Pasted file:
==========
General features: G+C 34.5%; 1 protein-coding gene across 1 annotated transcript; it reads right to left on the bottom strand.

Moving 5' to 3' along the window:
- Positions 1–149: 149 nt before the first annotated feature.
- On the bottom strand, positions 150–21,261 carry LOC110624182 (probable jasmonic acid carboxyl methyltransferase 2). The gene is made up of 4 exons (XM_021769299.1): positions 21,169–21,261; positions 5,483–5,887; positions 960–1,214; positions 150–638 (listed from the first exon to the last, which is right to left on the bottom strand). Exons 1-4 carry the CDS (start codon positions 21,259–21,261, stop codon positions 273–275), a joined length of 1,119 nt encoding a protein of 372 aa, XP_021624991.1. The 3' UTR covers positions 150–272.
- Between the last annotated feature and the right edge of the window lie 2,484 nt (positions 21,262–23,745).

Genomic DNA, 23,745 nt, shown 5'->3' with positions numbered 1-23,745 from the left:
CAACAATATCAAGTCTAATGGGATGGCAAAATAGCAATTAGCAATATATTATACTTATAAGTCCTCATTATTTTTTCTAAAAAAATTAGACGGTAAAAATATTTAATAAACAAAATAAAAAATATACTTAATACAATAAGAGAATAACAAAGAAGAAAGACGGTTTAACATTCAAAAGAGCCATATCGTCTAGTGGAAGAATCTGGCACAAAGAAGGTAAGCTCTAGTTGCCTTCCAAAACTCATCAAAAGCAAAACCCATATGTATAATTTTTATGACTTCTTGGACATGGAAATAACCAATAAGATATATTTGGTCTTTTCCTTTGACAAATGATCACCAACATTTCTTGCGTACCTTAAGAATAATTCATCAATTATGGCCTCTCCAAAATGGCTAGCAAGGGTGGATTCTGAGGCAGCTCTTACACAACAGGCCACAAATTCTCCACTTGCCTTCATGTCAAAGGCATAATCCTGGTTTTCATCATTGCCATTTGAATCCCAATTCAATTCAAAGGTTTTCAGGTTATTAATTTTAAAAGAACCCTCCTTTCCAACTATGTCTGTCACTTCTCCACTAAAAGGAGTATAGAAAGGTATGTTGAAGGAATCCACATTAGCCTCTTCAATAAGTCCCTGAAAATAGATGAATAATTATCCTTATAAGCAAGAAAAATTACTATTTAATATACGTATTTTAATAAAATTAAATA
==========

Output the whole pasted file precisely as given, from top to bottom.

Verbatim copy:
General features: G+C 34.5%; 1 protein-coding gene across 1 annotated transcript; it reads right to left on the bottom strand.

Moving 5' to 3' along the window:
- Positions 1–149: 149 nt before the first annotated feature.
- On the bottom strand, positions 150–21,261 carry LOC110624182 (probable jasmonic acid carboxyl methyltransferase 2). The gene is made up of 4 exons (XM_021769299.1): positions 21,169–21,261; positions 5,483–5,887; positions 960–1,214; positions 150–638 (listed from the first exon to the last, which is right to left on the bottom strand). Exons 1-4 carry the CDS (start codon positions 21,259–21,261, stop codon positions 273–275), a joined length of 1,119 nt encoding a protein of 372 aa, XP_021624991.1. The 3' UTR covers positions 150–272.
- Between the last annotated feature and the right edge of the window lie 2,484 nt (positions 21,262–23,745).

Genomic DNA, 23,745 nt, shown 5'->3' with positions numbered 1-23,745 from the left:
CAACAATATCAAGTCTAATGGGATGGCAAAATAGCAATTAGCAATATATTATACTTATAAGTCCTCATTATTTTTTCTAAAAAAATTAGACGGTAAAAATATTTAATAAACAAAATAAAAAATATACTTAATACAATAAGAGAATAACAAAGAAGAAAGACGGTTTAACATTCAAAAGAGCCATATCGTCTAGTGGAAGAATCTGGCACAAAGAAGGTAAGCTCTAGTTGCCTTCCAAAACTCATCAAAAGCAAAACCCATATGTATAATTTTTATGACTTCTTGGACATGGAAATAACCAATAAGATATATTTGGTCTTTTCCTTTGACAAATGATCACCAACATTTCTTGCGTACCTTAAGAATAATTCATCAATTATGGCCTCTCCAAAATGGCTAGCAAGGGTGGATTCTGAGGCAGCTCTTACACAACAGGCCACAAATTCTCCACTTGCCTTCATGTCAAAGGCATAATCCTGGTTTTCATCATTGCCATTTGAATCCCAATTCAATTCAAAGGTTTTCAGGTTATTAATTTTAAAAGAACCCTCCTTTCCAACTATGTCTGTCACTTCTCCACTAAAAGGAGTATAGAAAGGTATGTTGAAGGAATCCACATTAGCCTCTTCAATAAGTCCCTGAAAATAGATGAATAATTATCCTTATAAGCAAGAAAAATTACTATTTAATATACGTATTTTAATAAAATTAAATA